by John Seiler | November 11, 2014 11:38 am
President Obama’s “net neutrality” scheme was branded “Obamacare for the Internet” by Sen. Ted Cruz, R-Tex., a 2016 presidential hopeful.
A better analogy is the double-nickle, the 55 mph speed limit President Nixon imposed on the country in 1974, just three years after I started driving at 16.
After the Arab oil embargo of 1973 and the supposed global oil shortage, Nixon panicked and imposed the 55 limit under the slogan, “55, stay alive!” The idea was to force Americans to drive incredibly slowly, supposedly saving gas and limiting accidents.
The limit also was endorsed, predictably, by Jimmy Carter, as in the picture above, which reads in full, “It’s a law we can live with.” He always was slow.
But the limit was so slow, it took longer to drive, people fell asleep at the wheel and caused accidents that way. Long-distance truckers especially were damaged. (That’s what they got for supporting Tricky Dick in 1972 as part of his deal to get Teamsters boss Jimmy Hoffa out of the klink.)
The American elites also panicked over the supposed imminent crisis of “peak oil.” Which still is a bugaboo.
In fact, we were not “running out of oil.” And although the Arab oil embargo caused temporary shortages, the real problem was Nixon’s 1971 price controls on oil, which predictably limited supplies, causing the infamous gas lines of the 1970s.
When President Reagan de-controlled oil prices in 1981, the shortages — voila! — ended, and prices even stabilized as producers could make profits again and began pumping out more of the Texas tea.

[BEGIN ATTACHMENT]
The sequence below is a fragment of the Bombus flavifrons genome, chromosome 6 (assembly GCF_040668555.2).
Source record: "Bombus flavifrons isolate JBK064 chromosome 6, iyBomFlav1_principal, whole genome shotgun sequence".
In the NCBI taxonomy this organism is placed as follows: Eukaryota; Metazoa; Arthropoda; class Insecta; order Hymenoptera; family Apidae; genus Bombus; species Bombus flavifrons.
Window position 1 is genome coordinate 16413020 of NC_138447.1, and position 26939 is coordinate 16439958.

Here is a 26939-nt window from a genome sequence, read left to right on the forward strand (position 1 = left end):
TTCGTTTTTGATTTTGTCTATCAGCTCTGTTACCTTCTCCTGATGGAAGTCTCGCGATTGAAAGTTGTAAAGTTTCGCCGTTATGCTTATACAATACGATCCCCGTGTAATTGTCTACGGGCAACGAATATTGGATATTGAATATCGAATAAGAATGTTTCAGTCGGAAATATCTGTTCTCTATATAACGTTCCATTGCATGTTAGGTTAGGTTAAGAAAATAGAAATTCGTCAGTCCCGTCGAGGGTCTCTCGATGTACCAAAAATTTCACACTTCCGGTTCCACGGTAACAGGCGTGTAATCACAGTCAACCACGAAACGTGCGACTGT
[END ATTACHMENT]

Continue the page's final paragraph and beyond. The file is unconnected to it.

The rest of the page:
The 55 limit was raised to 65 in 1987 and 1988, and the federal limit repealed entirely in 1995. In the meantime, I got “speeding” tickets costing hundreds of dollars from Michigan, Virginia, Texas and Colorado. Those ripoff states should refund my money, with interest, to a total of at least $3,000.
As to the Internet, all major prices — for computer power, Internet speed and storage — drop by half every year to 18 months. It’s called Moore’s Law, and apparently Obama never heard of it. So there’s no need for government to “control” the prices, the way Obama seeks, by mandating the same price of Internet use for everybody — so-called “neutrality.”
It’s true the government funded research on the early Internet starting in the late 1960s. But the Internet really didn’t take off until the early 1990s, when the government cut itself loose, allowing the Net to bloom almost entirely unregulated.
Although Republicans are leading the charge against the FCC imposing “net neutrality,” opposition also is strong among Obama’s usual Democratic allies in Silicon Valley. They understand that an FCC takeover of pricing would harm their businesses.
If anything needs to be regulated it’s silly ideas from presidents, such as the double-nickel and “net neutrality.”
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